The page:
Summer nights offer one of the grandest star patterns in the sky: the Summer Triangle. Right now, it's well up in the east at nightfall. Dazzling Vega stands atop the triangle, with Deneb to its lower left and Altair farther to its lower right.
But that same region of sky also includes some less-prominent sights: three of the smallest constellations. Sagitta, the arrow, is fairly close to Altair, with Delphinus, the dolphin, and Equuleus, the colt, stacked below it.
Delphinus is the easiest to pick out, because its five brightest stars form a small pattern that really looks like a dolphin. We'll have more about the dolphin tomorrow.
Sagitta -- the third smallest of the 88 constellations -- looks like its namesake, too -- an arrow fired by Hercules or Cupid. As for Equuleus, the second-smallest constellation, you need a really good imagination to "see" a colt among its stars.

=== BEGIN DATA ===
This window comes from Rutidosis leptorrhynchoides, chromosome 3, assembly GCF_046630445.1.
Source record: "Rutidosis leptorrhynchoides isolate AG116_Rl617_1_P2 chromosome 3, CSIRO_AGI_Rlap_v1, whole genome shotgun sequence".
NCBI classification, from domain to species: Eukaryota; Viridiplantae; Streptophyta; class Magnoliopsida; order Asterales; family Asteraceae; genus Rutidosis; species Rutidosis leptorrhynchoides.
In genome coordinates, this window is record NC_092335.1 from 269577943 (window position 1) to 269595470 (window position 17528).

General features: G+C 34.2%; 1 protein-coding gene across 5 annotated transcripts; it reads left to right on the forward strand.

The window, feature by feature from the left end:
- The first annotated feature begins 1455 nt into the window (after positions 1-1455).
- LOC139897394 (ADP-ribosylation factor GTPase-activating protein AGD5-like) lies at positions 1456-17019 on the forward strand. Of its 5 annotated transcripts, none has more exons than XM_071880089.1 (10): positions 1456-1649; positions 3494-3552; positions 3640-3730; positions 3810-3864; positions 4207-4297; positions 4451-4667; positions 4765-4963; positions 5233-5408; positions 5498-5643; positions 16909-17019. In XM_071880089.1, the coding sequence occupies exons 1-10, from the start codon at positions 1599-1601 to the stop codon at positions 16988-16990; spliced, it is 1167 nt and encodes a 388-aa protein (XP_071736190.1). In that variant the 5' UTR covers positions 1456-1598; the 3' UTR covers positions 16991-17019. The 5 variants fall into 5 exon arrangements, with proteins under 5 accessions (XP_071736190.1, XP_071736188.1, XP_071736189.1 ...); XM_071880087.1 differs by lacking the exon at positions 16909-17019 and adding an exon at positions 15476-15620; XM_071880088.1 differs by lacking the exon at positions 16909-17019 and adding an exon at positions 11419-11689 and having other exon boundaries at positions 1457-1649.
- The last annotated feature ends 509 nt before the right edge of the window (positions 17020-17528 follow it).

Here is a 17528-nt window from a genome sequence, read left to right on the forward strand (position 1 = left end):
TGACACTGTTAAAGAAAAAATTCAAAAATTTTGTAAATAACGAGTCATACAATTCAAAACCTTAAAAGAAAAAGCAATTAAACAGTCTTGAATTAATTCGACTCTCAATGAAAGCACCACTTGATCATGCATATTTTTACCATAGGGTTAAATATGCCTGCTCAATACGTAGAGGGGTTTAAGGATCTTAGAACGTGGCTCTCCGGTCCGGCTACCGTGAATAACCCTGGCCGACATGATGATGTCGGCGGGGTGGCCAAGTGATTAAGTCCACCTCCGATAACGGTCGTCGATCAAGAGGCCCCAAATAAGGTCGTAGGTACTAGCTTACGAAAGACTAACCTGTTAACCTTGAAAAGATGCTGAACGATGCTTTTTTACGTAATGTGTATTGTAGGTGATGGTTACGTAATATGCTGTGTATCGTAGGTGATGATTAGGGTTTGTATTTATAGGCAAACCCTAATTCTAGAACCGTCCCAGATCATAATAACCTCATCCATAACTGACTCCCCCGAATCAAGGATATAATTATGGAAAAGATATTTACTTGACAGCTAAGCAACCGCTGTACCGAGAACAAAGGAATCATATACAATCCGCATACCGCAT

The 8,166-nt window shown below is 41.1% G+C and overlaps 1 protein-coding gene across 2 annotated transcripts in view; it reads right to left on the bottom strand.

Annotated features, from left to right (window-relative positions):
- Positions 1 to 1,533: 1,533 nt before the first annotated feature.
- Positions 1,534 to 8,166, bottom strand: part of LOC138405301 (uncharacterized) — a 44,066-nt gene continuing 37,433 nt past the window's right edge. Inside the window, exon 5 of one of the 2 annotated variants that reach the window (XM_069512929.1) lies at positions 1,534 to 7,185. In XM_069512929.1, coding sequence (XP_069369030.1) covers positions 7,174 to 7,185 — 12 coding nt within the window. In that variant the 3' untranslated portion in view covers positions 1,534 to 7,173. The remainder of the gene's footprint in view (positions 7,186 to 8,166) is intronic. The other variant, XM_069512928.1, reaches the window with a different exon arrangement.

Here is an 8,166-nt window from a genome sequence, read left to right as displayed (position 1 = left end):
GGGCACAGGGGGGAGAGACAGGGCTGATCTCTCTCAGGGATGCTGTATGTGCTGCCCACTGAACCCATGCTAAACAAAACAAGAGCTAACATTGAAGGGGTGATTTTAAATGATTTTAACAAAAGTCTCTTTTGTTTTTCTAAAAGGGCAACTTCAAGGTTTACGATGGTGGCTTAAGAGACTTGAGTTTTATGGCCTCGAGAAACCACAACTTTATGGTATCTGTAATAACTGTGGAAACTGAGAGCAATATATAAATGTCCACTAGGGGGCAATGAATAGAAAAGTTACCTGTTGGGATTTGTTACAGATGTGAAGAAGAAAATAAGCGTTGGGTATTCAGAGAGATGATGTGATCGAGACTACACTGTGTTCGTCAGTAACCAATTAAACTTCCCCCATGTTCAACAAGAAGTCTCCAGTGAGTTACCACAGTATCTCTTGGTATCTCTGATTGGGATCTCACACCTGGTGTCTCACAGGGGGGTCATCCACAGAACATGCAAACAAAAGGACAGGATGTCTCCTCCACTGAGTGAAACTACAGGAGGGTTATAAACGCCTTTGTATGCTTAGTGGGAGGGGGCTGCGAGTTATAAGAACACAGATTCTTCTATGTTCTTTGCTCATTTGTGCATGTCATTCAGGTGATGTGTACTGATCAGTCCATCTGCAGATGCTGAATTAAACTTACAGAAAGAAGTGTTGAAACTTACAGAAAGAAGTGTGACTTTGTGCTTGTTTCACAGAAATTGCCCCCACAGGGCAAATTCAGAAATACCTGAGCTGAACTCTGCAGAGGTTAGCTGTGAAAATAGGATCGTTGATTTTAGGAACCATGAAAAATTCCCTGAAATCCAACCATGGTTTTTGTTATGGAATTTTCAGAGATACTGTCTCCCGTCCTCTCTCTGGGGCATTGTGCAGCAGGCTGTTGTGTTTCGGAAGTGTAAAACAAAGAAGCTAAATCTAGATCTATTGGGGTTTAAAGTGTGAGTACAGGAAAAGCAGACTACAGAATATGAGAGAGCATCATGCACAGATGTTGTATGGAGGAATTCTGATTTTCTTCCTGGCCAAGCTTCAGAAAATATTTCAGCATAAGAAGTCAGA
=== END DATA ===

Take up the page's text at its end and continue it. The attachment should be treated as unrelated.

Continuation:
In fact, you need really dark skies to see any of its stars at all -- or those of the dolphin or arrow, either. Light from streetlamps, parking lots, neon signs, and porch lights fills the sky with a glare that overpowers faint stars.
Some cities and counties have banned light fixtures that are the biggest culprits. They've also replaced some of their own fixtures with ones that cast their light on the ground, where it's needed, and not into the sky, where it masks the arrow, the dolphin, the colt -- and many other celestial wonders.
Script by Damond Benningfield, Copyright 2010
For more skywatching tips, astronomy news, and much more, read StarDate magazine.